The Clean Water Act regulates pollutant discharges into U.S. waters, and affects some agricultural operations, such as large concentrated animal feeding operations (CAFOs) and, in some circumstances, farms that dredge or fill wetlands.


Background: 
The predecessor statute to the Clean Water Act (CWA) dates to 1948, but the law in its current form represents a complete re-write in the light of growing environmental concerns in the 1960s and 1970s.  The current law, written in 1972 and amended several times since, was a major expansion of the federal role in regulating water pollution, which had previously been seen as a state or local issue.   The CWA seeks to move the nation to clean, abundant water supplies, and its provisions support protection of fish and other organisms in U.S. waters. Among the requirements of the CWA was that municipal and industrial wastewater be treated before being discharged into the nation’s waterways.

Operation:  The CWA affects agriculture in several different ways.  Conversion of wetlands to agricultural or other uses is regulated under Section 404 of the Act, which requires a permit under some circumstances when anyone discharges dredged or fill material into waters of the United States. Many normal farming, ranching and forestry activities are exempt from this requirement, but other activities will subject a farm to the permitting process.  In many cases, key concepts in the Department of Agriculture’s “swampbuster” regulations (governing the conversion of wetlands) have been adopted for Section 404 permitting purposes, providing a measure of consistency in administering the two separate programs.

Although many agricultural operations are considered non-point sources of pollution and are not directly regulated by the CWA, the law’s prohibition against discharging pollutants into U.S. waters potentially applies to large concentrated animal feeding operations (CAFOs), defined in terms of the number of animals for various livestock species.  Regulations lay out requirements for obtaining permits, filing reports, and developing plans to handle manure from these operations. The regulations apply to CAFOs that actually discharge pollutants.  As a practical matter, CAFOs develop and apply nutrient management plans whether or not they are actually required to obtain a permit under the CWA.  Most of these operations re-cycle manure as fertilizer, either on their own farmland or through arrangements with neighboring farmers. This re-use of nutrients means that chemical fertilizer use is reduced or eliminated on the farms where the manure is applied.  Some dairy farms have begun installing methane digesters that transform manure into electricity that powers the farming operation and may also be sold onto the electric grid.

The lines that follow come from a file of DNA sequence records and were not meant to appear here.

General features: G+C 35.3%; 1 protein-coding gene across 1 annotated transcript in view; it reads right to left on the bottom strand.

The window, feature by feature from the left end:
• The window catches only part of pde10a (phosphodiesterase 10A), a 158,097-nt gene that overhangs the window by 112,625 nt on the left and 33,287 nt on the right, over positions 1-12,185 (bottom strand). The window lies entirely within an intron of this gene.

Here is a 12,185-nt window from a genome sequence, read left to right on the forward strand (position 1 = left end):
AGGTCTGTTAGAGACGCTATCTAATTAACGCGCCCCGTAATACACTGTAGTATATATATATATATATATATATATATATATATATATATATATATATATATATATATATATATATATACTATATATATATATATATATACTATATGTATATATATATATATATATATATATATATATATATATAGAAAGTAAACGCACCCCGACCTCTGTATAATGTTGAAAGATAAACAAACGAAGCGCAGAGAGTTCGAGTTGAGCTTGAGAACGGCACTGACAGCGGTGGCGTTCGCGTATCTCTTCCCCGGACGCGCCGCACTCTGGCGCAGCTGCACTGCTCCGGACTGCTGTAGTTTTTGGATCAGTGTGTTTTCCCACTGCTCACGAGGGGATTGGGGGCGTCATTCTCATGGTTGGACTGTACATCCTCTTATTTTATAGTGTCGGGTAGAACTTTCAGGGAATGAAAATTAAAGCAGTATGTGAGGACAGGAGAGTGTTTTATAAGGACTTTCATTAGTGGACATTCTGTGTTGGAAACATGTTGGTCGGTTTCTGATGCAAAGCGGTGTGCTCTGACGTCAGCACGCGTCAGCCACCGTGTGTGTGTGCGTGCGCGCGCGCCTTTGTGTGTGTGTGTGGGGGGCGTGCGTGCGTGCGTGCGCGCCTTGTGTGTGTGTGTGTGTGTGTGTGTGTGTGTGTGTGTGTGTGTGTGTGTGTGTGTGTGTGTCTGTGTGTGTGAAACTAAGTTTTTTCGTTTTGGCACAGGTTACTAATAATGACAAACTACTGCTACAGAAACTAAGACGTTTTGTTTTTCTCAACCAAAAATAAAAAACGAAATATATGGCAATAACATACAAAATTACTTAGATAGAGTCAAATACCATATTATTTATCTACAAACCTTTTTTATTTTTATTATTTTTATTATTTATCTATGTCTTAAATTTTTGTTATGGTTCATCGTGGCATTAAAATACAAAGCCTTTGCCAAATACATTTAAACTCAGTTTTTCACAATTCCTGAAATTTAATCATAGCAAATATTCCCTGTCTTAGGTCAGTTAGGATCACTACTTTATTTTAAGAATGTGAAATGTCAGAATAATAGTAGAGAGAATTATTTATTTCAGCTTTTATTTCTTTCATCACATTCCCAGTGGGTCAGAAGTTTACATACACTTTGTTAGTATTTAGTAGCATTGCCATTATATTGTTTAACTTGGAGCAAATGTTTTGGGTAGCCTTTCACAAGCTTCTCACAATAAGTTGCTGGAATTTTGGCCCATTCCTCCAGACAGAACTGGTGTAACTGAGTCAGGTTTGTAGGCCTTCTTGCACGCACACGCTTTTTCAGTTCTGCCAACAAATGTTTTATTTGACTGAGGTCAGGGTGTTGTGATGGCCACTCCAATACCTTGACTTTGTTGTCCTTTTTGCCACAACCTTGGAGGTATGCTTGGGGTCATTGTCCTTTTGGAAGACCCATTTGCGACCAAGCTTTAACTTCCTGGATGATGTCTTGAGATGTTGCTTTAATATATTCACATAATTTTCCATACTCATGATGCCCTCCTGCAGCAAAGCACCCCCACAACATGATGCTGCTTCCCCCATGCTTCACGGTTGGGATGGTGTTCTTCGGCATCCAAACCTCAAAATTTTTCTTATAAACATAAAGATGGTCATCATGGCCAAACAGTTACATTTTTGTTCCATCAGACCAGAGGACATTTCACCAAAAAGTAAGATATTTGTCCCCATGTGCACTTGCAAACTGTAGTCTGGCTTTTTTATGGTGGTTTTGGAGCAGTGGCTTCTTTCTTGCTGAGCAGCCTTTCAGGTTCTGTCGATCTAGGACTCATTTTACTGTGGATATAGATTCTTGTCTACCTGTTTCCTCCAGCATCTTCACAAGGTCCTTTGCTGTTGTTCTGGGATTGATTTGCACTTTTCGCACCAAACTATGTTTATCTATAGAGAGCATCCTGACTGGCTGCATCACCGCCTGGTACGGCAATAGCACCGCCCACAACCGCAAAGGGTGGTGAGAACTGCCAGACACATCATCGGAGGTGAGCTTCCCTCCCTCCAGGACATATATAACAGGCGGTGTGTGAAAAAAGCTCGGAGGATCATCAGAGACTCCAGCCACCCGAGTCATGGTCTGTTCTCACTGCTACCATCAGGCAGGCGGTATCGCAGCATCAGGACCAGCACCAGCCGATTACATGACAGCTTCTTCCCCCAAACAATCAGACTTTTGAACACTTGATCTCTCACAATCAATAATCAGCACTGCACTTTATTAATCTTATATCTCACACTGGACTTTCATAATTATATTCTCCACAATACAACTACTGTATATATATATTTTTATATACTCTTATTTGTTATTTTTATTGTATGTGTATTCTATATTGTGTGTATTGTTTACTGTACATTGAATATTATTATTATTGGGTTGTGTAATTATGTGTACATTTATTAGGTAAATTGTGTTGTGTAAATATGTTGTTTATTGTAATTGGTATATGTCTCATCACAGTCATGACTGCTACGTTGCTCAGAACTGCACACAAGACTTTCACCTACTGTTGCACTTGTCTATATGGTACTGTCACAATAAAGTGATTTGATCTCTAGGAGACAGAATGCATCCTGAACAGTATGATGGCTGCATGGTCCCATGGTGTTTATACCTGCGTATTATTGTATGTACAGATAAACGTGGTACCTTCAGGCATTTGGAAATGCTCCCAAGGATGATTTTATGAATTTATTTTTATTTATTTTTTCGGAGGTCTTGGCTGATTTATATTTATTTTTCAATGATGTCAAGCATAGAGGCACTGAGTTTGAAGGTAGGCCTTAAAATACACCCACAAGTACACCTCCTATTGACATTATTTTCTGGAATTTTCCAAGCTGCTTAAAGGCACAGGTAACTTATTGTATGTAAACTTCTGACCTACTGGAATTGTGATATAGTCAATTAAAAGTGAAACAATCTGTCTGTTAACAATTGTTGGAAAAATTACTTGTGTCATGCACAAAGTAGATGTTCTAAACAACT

Administration and Enforcement:  The Environmental Protection Agency (EPA), an independent federal agency, is the primary administrator of the CWA, but Section 404 permits are issued by the U.S. Army Corps of Engineers.  Under EPA’s operating system, state-level environmental agencies also play an important part in administering and enforcing the law.

Statutory Authority:  33 U.S.C. 1251-1387